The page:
(*Burning Platform required)
The boy stood on the burning deck
Whence all but he had fled;
The flame that lit the battle’s wreck
Shone round him o’er the dead.
“Casabianca” by Felicia Dorothea Hemans
Rumor has it that big company executives are rather like performing circus animals. You get them to jump from one place to another by prodding them with sticks and bribing them with things they like. If you want them to move quickly, you have to have a burning platform.
The concept is nicely explained here:
Burning Platform is a business lexicon that emphasizes immediate and radical change due to dire circumstances.
If you want a real life example of BurP’ing, look no further than the (in)famous memo from Stephen Elop shortly after he took over as CEO of Nokia.
So you take your poor circus executive and you set fire to their corporate home. That way they will jump. And innovation is born. It’s the perfect recipe!?
As a result, embracing innovation becomes the corporate equivalent of inviting a cool kid you don’t really like to your birthday party. If they come to the party, you’ll probably be miserable. If they scorn you, you’ll look bad infront of all of your friends. Or at least, that’s the way it seems.
In an earlier post, I boldly said:
The simple truth is that without innovation, your company will die. It may not happen today, or tomorrow, but it will happen… I’ll defend that statement with data in a future post.
It’s time for some defense based on actual data.
I like data. The interwebs are full of data and some of it is even true. A few months ago, I spent some time researching the world’s biggest companies and their history of innovation.
In my simplistic view of the world, innovation is as simple as doing something different to the usual course of business. The simple question I asked was this: “if I look at the biggest companies in the world that have existed for more than a decade, do they show signs of innovation?”.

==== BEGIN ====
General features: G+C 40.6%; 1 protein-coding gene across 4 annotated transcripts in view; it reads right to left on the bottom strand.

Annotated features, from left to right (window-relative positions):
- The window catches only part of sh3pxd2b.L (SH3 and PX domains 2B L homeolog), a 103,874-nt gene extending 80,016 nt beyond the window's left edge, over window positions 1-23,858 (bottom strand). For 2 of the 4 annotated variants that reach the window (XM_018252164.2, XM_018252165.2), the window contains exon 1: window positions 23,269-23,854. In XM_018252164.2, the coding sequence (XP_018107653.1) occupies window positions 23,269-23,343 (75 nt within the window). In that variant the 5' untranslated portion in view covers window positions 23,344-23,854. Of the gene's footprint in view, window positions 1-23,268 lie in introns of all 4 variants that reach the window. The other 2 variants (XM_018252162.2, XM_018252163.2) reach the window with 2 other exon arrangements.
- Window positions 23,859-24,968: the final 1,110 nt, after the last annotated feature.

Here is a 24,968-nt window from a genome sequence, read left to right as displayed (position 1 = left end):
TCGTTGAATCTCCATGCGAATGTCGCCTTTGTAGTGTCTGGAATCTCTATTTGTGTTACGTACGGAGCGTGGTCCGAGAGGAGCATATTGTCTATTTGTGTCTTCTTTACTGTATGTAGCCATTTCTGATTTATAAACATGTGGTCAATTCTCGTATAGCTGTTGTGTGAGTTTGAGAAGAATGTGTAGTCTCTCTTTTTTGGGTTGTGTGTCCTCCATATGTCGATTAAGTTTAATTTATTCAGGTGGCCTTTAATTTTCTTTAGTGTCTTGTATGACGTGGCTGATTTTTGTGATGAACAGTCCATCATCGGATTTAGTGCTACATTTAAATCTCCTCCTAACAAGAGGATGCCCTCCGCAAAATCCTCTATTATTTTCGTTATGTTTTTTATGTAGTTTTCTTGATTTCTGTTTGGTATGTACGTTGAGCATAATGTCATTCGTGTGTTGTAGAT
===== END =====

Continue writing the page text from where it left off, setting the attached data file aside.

To be clear, I am not claiming an academically credible level of research here, but even so the results will probably surprise you.
The Actual Data
Where possible, I identified how the company started, new things the company tried and (for fun) some of the things that failed.
Royal Dutch Shell (est. 1907)
Then: Production and transportation of oil
Now: Production and transportation, exploration, refining, marketing and trading of oil, synthetic oil and natural gas; gas stations; lubricants; industrial fuels; and chemicals (now 1/3 of Shell’s profits).
Failures: Nuclear power, coal, mining/metals, electricity generation and forestry.
That’s a lot of new stuff and some expensive failures. Now you could be nit picky and argue that oil, synthetic oil and natural gas are all kind of similar, but by that logic, coal should have been a good fit. It’s also hard to ignore that Shell’s chemical business drives a third of the company’s profit.
The snarky side of me does have to point out that a fossil fuel company being in Forestry shows an exceptionally long-term view of the company’s prospects…
Maybe Shell are an exception. Let’s move on…
Walmart (est. 1962)
Then: Five and Dime store
Now: Discount stores, Supercenters, grocery stores, warehouse clubs, various private label products, video streaming and movie production.